The future of publishing: marketing?

The news this week that ebooks are currently ranking as the top format in all trade categories (http://bit.ly/ezode6) is giving fresh life to a recurring question: How will the big publishing houses survive the digital revolution? Obviously it’s a critical question coming at a critical time. With much of their money still being invested in printing and distribution, costs that ebooks are making increasingly irrelevant, publishers are really giving off that dinosaur smell.

Just floating an idea here, but I think there’s a strategy for getting them through the next few decades. Please let me know what you think. Despite all the upheaval in the industry, the big publishers still have one advantage: They’re well-known brand names trusted by readers to put out (relatively) good books. I’m thinking that’s the key to their futures. They’ll survive not through great distribution, but through great branding and marketing.

These days, thanks to digital self-publishing, anyone can put a book out in  the world. But selling and marketing the damn thing? That’s hard. Between Kindles and iPads and Nooks and mobile, between Amazon and Sony and Kobo and Diesel and hundreds of other franchises and devices, negotiating the morass of digital networks takes constantly changing expertise.  That’s where the publishers of the future come in. They’ll not only find and produce good books like they do today, they’ll know how to sell books in the universe of ever-shifting digital strings. Their marketers will be book-loving geeks who’ll stay aware of new sites, blogs and outlets, they’ll know which ones are delivering results and which ones are fading, they’ll start a web of blogs themselves.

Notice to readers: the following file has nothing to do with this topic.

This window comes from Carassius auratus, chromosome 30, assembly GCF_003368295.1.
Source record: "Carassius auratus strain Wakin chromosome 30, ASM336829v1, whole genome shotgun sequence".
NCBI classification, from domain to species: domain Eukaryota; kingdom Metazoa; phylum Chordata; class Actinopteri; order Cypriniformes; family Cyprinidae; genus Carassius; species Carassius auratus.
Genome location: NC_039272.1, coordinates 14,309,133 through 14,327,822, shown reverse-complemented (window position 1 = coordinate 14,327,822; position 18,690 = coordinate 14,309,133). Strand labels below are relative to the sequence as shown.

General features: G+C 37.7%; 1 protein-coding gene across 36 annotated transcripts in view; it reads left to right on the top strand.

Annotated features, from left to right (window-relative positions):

If publishers can switch to ebooks and put their money and creative energy into marketing, they’ll have real chance at succeeding. Writers need a change like this. Readers need a change like this. Everyone needs a change like this. So my thesis, simply put, is this: The best publishers of the future will be the best marketers.

What are your thoughts?

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About Richard Sanders

I worked as an Executive Editor at Entertainment Weekly for 11 years and (in two separate stints) at People magazine and people.com for 12 years. I often speak to young journalists and try to use myself as an example for inspiration—a guy who spent time in jail, rehab and a psych ward and somehow went on to become a successful editor at Time Inc. and managed to stay sane and alive. I’ve tried to reflect those experiences in my books. View all posts by Richard Sanders

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